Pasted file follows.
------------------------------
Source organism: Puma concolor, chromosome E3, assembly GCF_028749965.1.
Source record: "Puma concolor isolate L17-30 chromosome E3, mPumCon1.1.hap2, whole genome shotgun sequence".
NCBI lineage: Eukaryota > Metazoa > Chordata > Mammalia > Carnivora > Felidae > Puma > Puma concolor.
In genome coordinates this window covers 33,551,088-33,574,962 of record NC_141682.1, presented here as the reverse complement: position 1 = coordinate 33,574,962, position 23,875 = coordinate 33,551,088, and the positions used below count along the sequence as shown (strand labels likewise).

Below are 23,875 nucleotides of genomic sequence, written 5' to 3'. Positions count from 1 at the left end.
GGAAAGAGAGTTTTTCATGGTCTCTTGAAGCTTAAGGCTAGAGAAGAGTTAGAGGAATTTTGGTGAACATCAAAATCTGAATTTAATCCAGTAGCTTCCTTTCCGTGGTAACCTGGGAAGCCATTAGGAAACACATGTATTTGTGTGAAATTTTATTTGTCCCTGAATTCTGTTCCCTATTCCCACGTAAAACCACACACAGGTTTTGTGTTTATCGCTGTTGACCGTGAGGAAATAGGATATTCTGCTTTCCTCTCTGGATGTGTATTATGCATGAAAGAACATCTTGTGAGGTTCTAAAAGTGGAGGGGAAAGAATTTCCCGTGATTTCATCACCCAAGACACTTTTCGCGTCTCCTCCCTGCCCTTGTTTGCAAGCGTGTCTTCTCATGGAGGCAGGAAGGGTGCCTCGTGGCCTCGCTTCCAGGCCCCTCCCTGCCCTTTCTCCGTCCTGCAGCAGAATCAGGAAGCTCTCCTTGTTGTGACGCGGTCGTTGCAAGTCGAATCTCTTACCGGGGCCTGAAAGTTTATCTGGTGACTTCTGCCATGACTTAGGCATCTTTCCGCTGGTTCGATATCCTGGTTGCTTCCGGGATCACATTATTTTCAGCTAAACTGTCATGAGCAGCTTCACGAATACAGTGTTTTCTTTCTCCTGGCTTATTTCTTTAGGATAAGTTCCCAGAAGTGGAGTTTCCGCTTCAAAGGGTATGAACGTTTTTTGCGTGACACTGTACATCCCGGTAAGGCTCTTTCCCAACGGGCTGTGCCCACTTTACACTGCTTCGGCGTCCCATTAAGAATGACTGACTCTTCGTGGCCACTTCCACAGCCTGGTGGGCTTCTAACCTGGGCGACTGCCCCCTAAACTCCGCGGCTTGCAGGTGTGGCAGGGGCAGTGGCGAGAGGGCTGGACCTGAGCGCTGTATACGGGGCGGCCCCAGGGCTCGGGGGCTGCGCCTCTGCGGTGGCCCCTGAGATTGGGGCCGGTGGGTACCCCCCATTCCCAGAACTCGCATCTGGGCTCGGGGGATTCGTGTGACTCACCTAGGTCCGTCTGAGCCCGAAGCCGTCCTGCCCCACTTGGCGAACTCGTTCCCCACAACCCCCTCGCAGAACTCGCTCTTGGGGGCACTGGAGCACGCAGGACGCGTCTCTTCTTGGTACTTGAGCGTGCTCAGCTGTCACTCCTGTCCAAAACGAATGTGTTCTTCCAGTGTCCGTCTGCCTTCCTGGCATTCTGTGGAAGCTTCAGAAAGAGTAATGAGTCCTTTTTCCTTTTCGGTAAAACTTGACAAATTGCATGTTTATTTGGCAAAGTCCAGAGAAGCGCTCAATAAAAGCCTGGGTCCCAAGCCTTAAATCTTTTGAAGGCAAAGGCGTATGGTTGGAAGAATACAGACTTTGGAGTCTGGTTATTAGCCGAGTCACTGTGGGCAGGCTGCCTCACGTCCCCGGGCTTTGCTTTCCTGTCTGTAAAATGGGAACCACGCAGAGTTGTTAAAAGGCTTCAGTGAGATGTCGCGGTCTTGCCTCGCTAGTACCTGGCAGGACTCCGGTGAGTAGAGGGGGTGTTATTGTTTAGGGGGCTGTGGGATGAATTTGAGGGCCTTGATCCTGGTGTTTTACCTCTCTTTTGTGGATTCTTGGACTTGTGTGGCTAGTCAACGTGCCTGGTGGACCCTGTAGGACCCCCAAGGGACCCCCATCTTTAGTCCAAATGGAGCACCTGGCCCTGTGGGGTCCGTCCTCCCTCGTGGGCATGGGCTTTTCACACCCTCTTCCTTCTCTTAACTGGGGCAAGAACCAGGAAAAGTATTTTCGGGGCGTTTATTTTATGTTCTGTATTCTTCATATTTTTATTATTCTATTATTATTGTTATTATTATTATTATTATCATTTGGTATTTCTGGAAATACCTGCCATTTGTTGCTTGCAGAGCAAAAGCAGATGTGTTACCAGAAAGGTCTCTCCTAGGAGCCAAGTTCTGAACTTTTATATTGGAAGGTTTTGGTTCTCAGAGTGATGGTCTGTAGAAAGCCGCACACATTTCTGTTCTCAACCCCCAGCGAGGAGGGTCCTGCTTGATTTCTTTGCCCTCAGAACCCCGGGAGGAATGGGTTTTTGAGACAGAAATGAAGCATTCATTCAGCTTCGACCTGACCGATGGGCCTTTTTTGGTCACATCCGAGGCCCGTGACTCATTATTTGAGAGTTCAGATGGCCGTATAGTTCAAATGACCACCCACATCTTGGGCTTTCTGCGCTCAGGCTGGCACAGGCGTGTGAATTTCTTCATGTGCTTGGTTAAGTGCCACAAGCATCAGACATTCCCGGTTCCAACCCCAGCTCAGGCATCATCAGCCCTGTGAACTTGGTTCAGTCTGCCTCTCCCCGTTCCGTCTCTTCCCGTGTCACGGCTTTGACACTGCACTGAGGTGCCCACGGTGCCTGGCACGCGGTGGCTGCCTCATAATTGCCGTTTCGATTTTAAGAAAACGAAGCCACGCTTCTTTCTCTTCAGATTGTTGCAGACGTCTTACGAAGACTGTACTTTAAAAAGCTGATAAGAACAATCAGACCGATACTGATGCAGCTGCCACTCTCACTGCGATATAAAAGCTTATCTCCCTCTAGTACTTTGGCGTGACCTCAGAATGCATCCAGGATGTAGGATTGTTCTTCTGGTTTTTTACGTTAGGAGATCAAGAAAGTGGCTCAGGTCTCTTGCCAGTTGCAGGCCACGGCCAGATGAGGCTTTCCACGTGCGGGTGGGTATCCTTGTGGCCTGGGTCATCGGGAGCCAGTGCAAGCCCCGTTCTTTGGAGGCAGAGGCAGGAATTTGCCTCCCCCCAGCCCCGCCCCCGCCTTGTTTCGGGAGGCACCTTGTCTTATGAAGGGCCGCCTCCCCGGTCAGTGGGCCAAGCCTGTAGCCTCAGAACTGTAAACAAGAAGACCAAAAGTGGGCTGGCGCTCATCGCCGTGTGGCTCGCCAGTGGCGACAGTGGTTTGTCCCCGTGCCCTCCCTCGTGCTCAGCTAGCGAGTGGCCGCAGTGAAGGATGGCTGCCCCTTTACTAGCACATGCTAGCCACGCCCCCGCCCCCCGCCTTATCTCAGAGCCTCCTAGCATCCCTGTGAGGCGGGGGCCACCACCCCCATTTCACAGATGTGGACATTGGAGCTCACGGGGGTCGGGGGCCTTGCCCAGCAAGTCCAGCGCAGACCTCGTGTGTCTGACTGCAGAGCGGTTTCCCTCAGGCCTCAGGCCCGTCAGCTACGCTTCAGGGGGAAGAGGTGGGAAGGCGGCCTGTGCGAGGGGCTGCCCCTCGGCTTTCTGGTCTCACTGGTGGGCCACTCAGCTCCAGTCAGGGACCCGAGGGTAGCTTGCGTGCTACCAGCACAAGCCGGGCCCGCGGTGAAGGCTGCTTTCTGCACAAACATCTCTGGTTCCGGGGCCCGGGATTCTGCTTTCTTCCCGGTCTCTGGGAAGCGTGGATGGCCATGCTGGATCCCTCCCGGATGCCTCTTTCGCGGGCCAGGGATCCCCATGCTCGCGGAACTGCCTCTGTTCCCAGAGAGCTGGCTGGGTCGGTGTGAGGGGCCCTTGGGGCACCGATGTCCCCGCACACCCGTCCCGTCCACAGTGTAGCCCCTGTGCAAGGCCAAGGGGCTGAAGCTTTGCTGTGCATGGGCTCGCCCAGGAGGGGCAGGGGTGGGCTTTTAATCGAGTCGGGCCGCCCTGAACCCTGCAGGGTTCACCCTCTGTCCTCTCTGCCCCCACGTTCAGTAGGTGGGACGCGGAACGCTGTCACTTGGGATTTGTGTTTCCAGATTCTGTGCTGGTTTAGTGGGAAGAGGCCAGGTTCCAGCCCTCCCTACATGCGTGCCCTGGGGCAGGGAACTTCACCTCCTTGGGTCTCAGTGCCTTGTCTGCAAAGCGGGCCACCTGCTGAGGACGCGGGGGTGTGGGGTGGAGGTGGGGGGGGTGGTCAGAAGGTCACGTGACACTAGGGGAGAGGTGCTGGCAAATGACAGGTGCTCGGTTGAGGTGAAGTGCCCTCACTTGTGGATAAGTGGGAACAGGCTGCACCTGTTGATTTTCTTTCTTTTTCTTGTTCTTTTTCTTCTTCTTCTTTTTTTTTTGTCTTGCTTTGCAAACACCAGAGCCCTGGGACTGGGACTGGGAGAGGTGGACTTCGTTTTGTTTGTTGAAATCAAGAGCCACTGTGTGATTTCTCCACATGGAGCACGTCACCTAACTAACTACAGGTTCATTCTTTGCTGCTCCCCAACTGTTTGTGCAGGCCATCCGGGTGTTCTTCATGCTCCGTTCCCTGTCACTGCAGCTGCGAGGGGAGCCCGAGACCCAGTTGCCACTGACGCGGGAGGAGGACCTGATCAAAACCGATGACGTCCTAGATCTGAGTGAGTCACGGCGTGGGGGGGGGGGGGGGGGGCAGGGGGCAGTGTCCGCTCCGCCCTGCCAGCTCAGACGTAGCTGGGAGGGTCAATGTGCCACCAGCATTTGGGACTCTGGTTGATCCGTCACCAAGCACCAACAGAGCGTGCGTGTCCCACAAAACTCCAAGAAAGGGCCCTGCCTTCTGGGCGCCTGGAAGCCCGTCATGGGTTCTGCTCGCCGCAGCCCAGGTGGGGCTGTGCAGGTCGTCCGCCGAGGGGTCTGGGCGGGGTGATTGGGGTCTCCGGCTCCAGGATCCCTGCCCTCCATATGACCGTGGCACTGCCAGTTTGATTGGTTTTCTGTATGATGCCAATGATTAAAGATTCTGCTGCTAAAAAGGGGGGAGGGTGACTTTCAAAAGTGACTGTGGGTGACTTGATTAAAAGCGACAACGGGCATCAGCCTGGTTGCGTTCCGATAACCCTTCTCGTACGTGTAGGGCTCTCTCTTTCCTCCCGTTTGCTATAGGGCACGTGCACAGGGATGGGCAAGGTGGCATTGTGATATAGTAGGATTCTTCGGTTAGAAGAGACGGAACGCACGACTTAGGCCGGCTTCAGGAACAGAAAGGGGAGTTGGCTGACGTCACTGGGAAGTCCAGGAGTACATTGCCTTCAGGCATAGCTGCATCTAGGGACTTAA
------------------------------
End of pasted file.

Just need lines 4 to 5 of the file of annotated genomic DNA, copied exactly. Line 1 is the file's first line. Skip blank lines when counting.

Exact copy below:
In genome coordinates this window covers 33,551,088-33,574,962 of record NC_141682.1, presented here as the reverse complement: position 1 = coordinate 33,574,962, position 23,875 = coordinate 33,551,088, and the positions used below count along the sequence as shown (strand labels likewise).

Below are 23,875 nucleotides of genomic sequence, written 5' to 3'. Positions count from 1 at the left end.